Purpose: Translational studies suggest that excess perioperative release of catecholamines and prostaglandins may facilitate metastasis and reduce disease-free survival. This trial tested the combined perioperative blockade of these pathways in breast cancer patients.Experimental Design: In a randomized placebo-controlled biomarker trial, 38 early-stage breast cancer patients received 11 days of perioperative treatment with a β-adrenergic antagonist (propranolol) and a COX-2 inhibitor (etodolac), beginning 5 days before surgery. Excised tumors and sequential blood samples were assessed for prometastatic biomarkers.Results: Drugs were well tolerated with adverse event rates comparable with placebo. Transcriptome profiling of the primary tumor tested a priori hypotheses and indicated that drug treatment significantly (i) decreased epithelial-to-mesenchymal transition, (ii) reduced activity of prometastatic/proinflammatory transcription factors (GATA-1, GATA-2, early-growth-response-3/EGR3, signal transducer and activator of transcription-3/STAT-3), and (iii) decreased tumor-infiltrating monocytes while increasing tumor-infiltrating B cells. Drug treatment also significantly abrogated presurgical increases in serum IL6 and C-reactive protein levels, abrogated perioperative declines in stimulated IL12 and IFNγ production, abrogated postoperative mobilization of CD16- "classical" monocytes, and enhanced expression of CD11a on circulating natural killer cells.Conclusions: Perioperative inhibition of COX-2 and β-adrenergic signaling provides a safe and effective strategy for inhibiting multiple cellular and molecular pathways related to metastasis and disease recurrence in early-stage breast cancer. Clin Cancer Res; 23(16); 4651-61. ©2017 AACR.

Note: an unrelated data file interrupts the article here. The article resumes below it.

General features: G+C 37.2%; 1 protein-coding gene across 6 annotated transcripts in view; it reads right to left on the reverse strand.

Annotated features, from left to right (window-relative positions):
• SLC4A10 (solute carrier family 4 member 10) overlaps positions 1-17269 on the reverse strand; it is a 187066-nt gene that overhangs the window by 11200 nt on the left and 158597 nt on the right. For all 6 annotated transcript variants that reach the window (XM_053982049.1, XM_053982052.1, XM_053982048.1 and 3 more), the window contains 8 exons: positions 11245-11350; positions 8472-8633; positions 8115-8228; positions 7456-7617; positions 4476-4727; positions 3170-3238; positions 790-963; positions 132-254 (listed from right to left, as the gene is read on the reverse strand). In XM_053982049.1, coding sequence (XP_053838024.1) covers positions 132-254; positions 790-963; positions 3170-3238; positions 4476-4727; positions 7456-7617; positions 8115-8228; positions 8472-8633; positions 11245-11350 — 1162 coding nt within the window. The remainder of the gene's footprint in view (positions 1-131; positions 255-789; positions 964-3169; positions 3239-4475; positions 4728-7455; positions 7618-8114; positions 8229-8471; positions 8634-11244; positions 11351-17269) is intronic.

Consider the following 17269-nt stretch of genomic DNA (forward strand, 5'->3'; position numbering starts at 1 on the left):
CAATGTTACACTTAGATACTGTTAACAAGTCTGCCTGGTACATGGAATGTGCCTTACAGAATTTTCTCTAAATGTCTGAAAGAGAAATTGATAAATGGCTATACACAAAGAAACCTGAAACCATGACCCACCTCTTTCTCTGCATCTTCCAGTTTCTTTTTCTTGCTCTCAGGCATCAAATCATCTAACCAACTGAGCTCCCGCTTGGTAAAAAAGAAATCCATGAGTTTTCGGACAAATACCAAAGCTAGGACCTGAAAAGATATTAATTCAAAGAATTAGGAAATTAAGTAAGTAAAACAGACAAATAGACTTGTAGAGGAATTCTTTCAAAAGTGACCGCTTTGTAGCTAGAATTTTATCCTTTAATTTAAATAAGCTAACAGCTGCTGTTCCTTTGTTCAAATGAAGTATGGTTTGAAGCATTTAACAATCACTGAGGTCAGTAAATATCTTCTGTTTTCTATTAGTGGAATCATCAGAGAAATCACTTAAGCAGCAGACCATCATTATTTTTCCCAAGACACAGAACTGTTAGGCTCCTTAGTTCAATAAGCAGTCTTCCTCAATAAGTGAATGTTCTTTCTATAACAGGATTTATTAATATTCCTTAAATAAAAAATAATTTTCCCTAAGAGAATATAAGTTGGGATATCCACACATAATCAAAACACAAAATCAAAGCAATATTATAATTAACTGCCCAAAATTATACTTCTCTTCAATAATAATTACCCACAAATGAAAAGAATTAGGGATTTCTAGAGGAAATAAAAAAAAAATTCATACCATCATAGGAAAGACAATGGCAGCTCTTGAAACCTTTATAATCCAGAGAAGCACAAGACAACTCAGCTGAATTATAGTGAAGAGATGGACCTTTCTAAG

©2017 American Association for Cancer Research.